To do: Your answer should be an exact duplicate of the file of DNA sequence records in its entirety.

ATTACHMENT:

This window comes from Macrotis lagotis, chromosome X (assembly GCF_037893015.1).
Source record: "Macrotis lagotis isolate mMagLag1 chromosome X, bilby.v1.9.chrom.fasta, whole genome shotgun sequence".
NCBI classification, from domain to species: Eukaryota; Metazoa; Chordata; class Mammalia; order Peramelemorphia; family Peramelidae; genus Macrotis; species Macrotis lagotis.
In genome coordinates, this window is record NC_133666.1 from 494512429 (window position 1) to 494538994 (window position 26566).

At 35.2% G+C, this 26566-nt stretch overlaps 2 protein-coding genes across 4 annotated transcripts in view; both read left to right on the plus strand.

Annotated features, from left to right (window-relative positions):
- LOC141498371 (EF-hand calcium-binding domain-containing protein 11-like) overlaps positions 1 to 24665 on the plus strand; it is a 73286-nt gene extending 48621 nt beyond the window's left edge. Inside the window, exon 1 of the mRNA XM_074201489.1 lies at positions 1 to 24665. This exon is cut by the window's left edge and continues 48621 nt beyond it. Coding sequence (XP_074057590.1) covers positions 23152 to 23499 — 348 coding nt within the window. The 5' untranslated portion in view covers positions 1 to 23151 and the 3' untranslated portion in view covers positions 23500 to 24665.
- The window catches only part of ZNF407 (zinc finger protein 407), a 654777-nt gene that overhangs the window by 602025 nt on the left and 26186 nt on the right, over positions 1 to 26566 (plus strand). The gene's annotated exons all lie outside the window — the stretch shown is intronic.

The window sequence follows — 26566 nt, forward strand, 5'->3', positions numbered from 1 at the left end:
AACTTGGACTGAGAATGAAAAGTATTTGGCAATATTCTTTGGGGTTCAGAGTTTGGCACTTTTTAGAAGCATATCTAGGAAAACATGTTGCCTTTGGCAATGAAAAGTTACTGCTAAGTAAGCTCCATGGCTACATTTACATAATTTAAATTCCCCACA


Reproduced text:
This window comes from Macrotis lagotis, chromosome X (assembly GCF_037893015.1).
Source record: "Macrotis lagotis isolate mMagLag1 chromosome X, bilby.v1.9.chrom.fasta, whole genome shotgun sequence".
NCBI classification, from domain to species: Eukaryota; Metazoa; Chordata; class Mammalia; order Peramelemorphia; family Peramelidae; genus Macrotis; species Macrotis lagotis.
In genome coordinates, this window is record NC_133666.1 from 494512429 (window position 1) to 494538994 (window position 26566).

At 35.2% G+C, this 26566-nt stretch overlaps 2 protein-coding genes across 4 annotated transcripts in view; both read left to right on the plus strand.

Annotated features, from left to right (window-relative positions):
- LOC141498371 (EF-hand calcium-binding domain-containing protein 11-like) overlaps positions 1 to 24665 on the plus strand; it is a 73286-nt gene extending 48621 nt beyond the window's left edge. Inside the window, exon 1 of the mRNA XM_074201489.1 lies at positions 1 to 24665. This exon is cut by the window's left edge and continues 48621 nt beyond it. Coding sequence (XP_074057590.1) covers positions 23152 to 23499 — 348 coding nt within the window. The 5' untranslated portion in view covers positions 1 to 23151 and the 3' untranslated portion in view covers positions 23500 to 24665.
- The window catches only part of ZNF407 (zinc finger protein 407), a 654777-nt gene that overhangs the window by 602025 nt on the left and 26186 nt on the right, over positions 1 to 26566 (plus strand). The gene's annotated exons all lie outside the window — the stretch shown is intronic.

The window sequence follows — 26566 nt, forward strand, 5'->3', positions numbered from 1 at the left end:
AACTTGGACTGAGAATGAAAAGTATTTGGCAATATTCTTTGGGGTTCAGAGTTTGGCACTTTTTAGAAGCATATCTAGGAAAACATGTTGCCTTTGGCAATGAAAAGTTACTGCTAAGTAAGCTCCATGGCTACATTTACATAATTTAAATTCCCCACA